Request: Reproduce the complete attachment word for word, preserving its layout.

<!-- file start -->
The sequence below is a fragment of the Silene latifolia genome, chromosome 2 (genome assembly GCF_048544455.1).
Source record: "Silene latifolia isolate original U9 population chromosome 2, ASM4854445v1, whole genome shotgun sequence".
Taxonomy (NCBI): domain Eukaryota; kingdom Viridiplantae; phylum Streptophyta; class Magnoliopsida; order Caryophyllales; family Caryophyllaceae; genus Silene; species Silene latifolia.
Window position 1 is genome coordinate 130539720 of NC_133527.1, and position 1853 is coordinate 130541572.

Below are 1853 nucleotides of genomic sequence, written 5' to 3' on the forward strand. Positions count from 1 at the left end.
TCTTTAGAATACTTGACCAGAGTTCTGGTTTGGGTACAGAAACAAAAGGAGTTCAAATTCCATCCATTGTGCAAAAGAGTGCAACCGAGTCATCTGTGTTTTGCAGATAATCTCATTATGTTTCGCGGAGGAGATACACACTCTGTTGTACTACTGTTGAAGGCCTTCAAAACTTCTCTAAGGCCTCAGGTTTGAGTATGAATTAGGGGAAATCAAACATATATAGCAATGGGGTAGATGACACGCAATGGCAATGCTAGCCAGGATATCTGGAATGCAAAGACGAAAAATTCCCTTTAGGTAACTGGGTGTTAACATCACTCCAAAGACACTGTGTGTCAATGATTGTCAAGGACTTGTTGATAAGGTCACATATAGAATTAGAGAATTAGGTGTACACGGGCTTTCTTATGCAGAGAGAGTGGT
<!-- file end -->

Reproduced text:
The sequence below is a fragment of the Silene latifolia genome, chromosome 2 (genome assembly GCF_048544455.1).
Source record: "Silene latifolia isolate original U9 population chromosome 2, ASM4854445v1, whole genome shotgun sequence".
Taxonomy (NCBI): domain Eukaryota; kingdom Viridiplantae; phylum Streptophyta; class Magnoliopsida; order Caryophyllales; family Caryophyllaceae; genus Silene; species Silene latifolia.
Window position 1 is genome coordinate 130539720 of NC_133527.1, and position 1853 is coordinate 130541572.

Below are 1853 nucleotides of genomic sequence, written 5' to 3' on the forward strand. Positions count from 1 at the left end.
TCTTTAGAATACTTGACCAGAGTTCTGGTTTGGGTACAGAAACAAAAGGAGTTCAAATTCCATCCATTGTGCAAAAGAGTGCAACCGAGTCATCTGTGTTTTGCAGATAATCTCATTATGTTTCGCGGAGGAGATACACACTCTGTTGTACTACTGTTGAAGGCCTTCAAAACTTCTCTAAGGCCTCAGGTTTGAGTATGAATTAGGGGAAATCAAACATATATAGCAATGGGGTAGATGACACGCAATGGCAATGCTAGCCAGGATATCTGGAATGCAAAGACGAAAAATTCCCTTTAGGTAACTGGGTGTTAACATCACTCCAAAGACACTGTGTGTCAATGATTGTCAAGGACTTGTTGATAAGGTCACATATAGAATTAGAGAATTAGGTGTACACGGGCTTTCTTATGCAGAGAGAGTGGT